Blaberus discoidalis, commonly known as the discoid cockroach, tropical cockroach, West Indian leaf cockroach, false death's head cockroach, Haitian cockroach, and drummer, is a cockroach native to Central America of the “giant cockroach” family, Blaberidae.
The adult is around 35–45 mm (1.4–1.8 in) in length, and is tan with a dark brown to black patch on its pronotum. The juvenile is brown with tan speckles, and matures to adulthood in 4–5 months. Adults have wings but are not active fliers, and they can not climb smooth vertical surfaces, simplifying their care in captivity.
B. discoidalis is called the false death's head cockroach because of its superficial resemblance to the death's head cockroach, Blaberus craniifer.
B. discoidalis is found in Jamaica, Cuba, Haiti, Puerto Rico, Puerto Rico (Vieques Island), Panama, Colombia, Venezuela, Trinidad and Tobago, and Florida.
The movement of B. discoidalis is relatively slow and inefficient compared to the common cockroach Periplaneta americana, which sprints on its hind legs more than twice as fast at 50 body lengths per second. In laboratory tests, specimens were adept at obstacle climbing, and maintaining stability with miniature “cannons” strapped to their bodies to knock them off balance. The species served as the basis for the kinematics design of a several cockroach-inspired robots.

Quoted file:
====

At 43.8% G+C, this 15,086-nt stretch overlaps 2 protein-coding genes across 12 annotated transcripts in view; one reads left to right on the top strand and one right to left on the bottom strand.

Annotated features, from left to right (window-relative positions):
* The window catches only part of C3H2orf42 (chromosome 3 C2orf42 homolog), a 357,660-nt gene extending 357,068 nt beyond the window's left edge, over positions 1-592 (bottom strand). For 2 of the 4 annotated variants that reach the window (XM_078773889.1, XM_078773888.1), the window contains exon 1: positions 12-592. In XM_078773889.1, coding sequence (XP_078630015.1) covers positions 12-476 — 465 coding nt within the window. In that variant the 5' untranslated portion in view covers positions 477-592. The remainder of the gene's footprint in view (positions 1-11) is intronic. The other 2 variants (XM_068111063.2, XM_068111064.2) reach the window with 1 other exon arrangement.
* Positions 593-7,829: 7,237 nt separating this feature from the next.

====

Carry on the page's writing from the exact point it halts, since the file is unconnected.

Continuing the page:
These animals breed readily in captivity. They reach breeding age in about 6 months if kept warm, with 85–90°F recommended for more productive breeding. Females carry their eggs inside a brooding pouch within their abdomens until they hatch.
B. discoidalis was used in an experiment to create a miniature fuel cell, producing electricity from naturally occurring sugar in the insect and oxygen in the air. The power density of the species is considered a good design target for small robots.
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